Science for Peace co-sponsored a conference “Palestine and Iraq: Any Signs of Hope?” on 10 November. The other sponsors were the Bloor Street United Church Social Justice Committee, the Near East Cultural & Educational Foundation, and Jewish Youth Against the Occupation. Thanks too to the Toronto Women’s Bookstore for their support, especially in selling tickets.
The afternoon panel discussion drew over 200 to OISE Auditorium. We heard from Atif Kubursi, Elia Zureik, Carolyn Parrish, and Henry Lowi. The talks were challenging and diverse, the audience questions were (to say the least) challenging and diverse. This session was chaired by Toronto film-maker B.H. Yael.
Kubursi, a Professor of Economics at McMaster, gave the background to present conflicts in the expansion of US domination of the region over many years. Zureik, a Professor of Political Science at Queen’s, drew on long experience as a student and a spokesman of émigré Palestinians to analyze their place in the political picture. (To a questioner who demanded where he had recognized Israel’s right to exist, he retorted, “I told you I had been a negotiator, with Israel on the other side of the table! I hope this can happen again.”) Carolyn Parrish, a Liberal MP, was one of nine Canadian MPs on a fact-finding mission to Palestine last May. Her talk was a brisk, cogent account of the disruption of life in the occupied territories. (The parliamentarians’ report is most impressive, and can be found at www.missiontopalestine.com.) Henry Lowi is now a Toronto lawyer, but was an Israeli citizen for many years (and is a veteran of the 1973 war); he gave a sober, tough analysis of possible just resolution and the changes needed to make it possible. To the theme question “Any signs of hope?” he answered yes, on the basis of “coexistence between Arabs and Jews under a democratic constitution that upholds human rights.”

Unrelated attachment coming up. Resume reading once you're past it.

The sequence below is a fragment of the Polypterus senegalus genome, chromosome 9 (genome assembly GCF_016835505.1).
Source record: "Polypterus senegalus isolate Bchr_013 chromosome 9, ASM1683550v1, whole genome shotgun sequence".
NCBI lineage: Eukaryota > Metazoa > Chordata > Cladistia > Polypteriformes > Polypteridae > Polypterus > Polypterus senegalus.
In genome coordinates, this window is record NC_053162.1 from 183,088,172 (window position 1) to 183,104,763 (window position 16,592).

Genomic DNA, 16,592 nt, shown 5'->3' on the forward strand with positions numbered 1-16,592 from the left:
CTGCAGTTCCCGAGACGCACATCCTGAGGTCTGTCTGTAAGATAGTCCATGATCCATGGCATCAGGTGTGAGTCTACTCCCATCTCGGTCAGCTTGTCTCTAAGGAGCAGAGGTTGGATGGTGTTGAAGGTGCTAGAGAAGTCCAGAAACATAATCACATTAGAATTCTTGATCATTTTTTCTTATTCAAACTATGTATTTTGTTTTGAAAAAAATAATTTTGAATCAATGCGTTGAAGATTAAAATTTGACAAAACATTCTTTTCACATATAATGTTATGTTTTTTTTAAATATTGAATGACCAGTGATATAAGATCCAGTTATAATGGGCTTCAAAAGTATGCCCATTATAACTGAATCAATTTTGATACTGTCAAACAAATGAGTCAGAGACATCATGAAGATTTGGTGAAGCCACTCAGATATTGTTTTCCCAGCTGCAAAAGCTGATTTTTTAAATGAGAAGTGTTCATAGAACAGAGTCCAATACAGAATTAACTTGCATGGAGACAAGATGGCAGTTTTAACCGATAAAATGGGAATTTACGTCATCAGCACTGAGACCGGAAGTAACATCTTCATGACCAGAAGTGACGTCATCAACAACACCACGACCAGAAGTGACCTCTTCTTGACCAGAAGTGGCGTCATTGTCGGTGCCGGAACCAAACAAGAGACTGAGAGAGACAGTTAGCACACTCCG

It seemed everyone learned something, including the speakers.
The evening event was a lecture “Prospects for Peace” by Prof. Noam Chomsky of MIT, which filled the Bloor Street United Church: the main Sanctuary holds 1100, but over 100 more followed the lecture on monitors downstairs. The chair was Meir Amor, an Israeli who now teaches sociology at Concordia University.
The theme of Chomsky’s talk was the threat to Middle Eastern stability from the collaboration between US, Israeli, and Turkish governments to maintain control of oil resources and undermine Arab nationalist movements. He drew parallels between the scare tactics of the US administration now and in the past. As now it tells the public to set aside every other need, even its own liberties, before the menace of Al-Qaeda and Iraq, so in 1958 it raised foreign spectres to ram through military projects. The spectres then were Indonesia, Iran, and Libya —again, all Muslim countries (but secular ones at the time, he emphasized) and all oil exporters. More recently, the Reagan administration raised cries of alarm at Senate hearings that Sandinistas would invade. Fear wins elections in the US, said Chomsky, and especially, a fear-driven call to arms silences critics. He didn’t tell us not to be alarmed: we must be alarmed; but like Kubursi in the afternoon, Chomsky argued that the aggressive party, the party to fear, is American power.
An audience question was, “Has the world situation got better or worse over the years?” Chomsky invited us to compare today with the world of 40 years ago. Anyone can see that the position of women has improved, and that racism has retreated: for these gains we thank the civil rights struggles —which were “mostly the work of the young people,” he added. Think too of international tension. In 1962, President Kennedy was entering on the great military venture in Vietnam. US planes were flying missions over Southeast Asia as they are over Iraq today, and threatening larger wars there. But the public was silent. If we deplore the relative lack of vocal opposition to the Bush war, we should remember: at least something is happening before full-scale war even starts; that was not so in 1962.
A collection was taken, raising over $2000 to support two activist groups: Ta’ayush, a coalition of Israeli Jews and Arabs which conducts non-violent resistance to sieges of occupied West Bank villages; and Christian Peacemakers, which has a delegation of Canadians in Baghdad now to bear witness for peace, and intends to maintain a presence there throughout the crisis.
The evening session was broadcast live on CIUT, and an edited tape was shown on City-TV the next night. You can listen to the audio from both the afternoon and evening events on the website of Science for Peace.